Our Suburban Urbanite: The Case for Manukau City Centre. #BetterAuckland and why People Should Write the Plan

A suburban urban (Metropolitan Centre) centre on our back doorstep

Also

Community writes the Plan and NOT the Council

 

A double opportunity has presented itself to Auckland especially Southern Auckland. For the South we have Manukau City Centre up to be a ‘Transform’ centre under Panuku Development Auckland’s urban renewal program (see: Manukau and Onehunga Short-listed as Panuku’s Transform Urban Renewal Program #BetterAuckland) while the book Suburban Urbanites provides excellent critiques and policy ideas on both the relationships of the suburbia and how to get suburbia right.

 

With Manukau being a suburban urban centre to undergo “Transform” urban renewal (Transform means similar to Wynyard Quarter scale and type of works) we need to undertake a few things first before a Manukau City Centre Master Plan (similar to the City Centre Master Plan) can ever be written up.

City Centre Master Plan
City Centre Master Plan

The three things need to occur with Manukau (a suburban urban centre) for Panuku to get its High Level Project Plan (HLPP) off the ground and ready for the Auckland Development Committee by April per the December Agenda, Paragraph 47 – Page 44.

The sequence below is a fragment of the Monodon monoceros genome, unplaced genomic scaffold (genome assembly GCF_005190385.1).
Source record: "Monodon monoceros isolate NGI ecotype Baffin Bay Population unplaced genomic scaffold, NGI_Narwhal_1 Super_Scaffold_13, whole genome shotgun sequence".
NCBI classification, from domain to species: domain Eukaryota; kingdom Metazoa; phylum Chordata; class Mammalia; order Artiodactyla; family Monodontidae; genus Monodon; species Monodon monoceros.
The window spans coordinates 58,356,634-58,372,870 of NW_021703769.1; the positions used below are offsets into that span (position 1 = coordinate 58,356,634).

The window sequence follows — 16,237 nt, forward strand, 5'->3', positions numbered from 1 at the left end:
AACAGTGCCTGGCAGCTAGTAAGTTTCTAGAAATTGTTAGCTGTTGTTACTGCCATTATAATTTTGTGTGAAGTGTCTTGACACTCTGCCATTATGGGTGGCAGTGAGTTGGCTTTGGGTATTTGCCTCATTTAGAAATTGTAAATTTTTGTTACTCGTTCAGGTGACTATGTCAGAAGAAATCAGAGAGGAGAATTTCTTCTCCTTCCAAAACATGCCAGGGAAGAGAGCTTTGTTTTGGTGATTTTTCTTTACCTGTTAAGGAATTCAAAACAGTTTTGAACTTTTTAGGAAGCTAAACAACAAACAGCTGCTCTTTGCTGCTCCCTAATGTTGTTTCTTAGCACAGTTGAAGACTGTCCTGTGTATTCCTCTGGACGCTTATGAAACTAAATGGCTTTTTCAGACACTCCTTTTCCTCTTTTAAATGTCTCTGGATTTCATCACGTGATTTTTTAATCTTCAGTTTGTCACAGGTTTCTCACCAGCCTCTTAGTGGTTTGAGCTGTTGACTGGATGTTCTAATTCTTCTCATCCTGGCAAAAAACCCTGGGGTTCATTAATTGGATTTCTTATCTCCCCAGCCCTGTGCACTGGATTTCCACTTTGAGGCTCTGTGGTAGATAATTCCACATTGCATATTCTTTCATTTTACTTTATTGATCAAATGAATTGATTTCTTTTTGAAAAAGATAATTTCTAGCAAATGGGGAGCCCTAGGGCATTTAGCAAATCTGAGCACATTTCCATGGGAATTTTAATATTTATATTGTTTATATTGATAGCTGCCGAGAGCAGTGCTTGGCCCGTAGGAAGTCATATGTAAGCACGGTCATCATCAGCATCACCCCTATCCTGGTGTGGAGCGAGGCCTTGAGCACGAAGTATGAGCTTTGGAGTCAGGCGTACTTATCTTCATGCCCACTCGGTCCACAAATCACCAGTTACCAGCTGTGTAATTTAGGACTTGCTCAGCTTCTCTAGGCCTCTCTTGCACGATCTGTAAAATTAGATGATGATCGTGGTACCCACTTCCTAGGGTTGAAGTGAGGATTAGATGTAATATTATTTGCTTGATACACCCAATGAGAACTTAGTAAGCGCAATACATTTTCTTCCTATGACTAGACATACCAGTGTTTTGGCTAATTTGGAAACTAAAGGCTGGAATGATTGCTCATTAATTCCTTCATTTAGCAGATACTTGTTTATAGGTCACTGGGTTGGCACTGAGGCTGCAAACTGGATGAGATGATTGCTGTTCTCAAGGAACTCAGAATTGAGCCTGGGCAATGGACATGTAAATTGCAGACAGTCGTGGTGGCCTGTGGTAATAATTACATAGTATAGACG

The first thing Panuku need to do is a stock take of everything in Manukau and within a three kilometre radius around it. What hard, soft and civic infrastructure is available and what are their capacity limits (have they been reached like the Southern Interceptor)? What buildings are present and what function do they serve? Commute patterns (already provided through the Ministry of Transport and AT HOP data). Legacy of the Centre and its surrounds to which this includes any Plans done by a Council current or legacy. What identity do people already place on Manukau City Centre?

The second thing to do is go through the book Suburban Urbanites and then ask yourself the relationship and Manukau’s place in the network of relationships it has with wider Auckland. This is especially critical given Manukau is in close proximity to all five heavy industrial complexes (given four are already in the South)

Suburb relationships https://www.ucl.ac.uk/ucl-press/browse-books/suburban-urbanities
Suburb relationships
https://www.ucl.ac.uk/ucl-press/browse-books/suburban-urbanities

 

Source: http://theplan.theaucklandplan.govt.nz/wp-content/uploads/2012/05/Map-6.1-Aucklands-Economy_120501_noTitle.jpg
Source: http://theplan.theaucklandplan.govt.nz/wp-content/uploads/2012/05/Map-6.1-Aucklands-Economy_120501_noTitle.jpg

 

The third and final thing Panuku need to do when creating their High Level Project Plan is merge the existing Otara-Papatoetoe Local Board Area Plan and the Manukau City Public Domain Manual which already  lay out in both high and fine grain detail on aspirations for Manukau City Centre over the life of the Auckland Plan.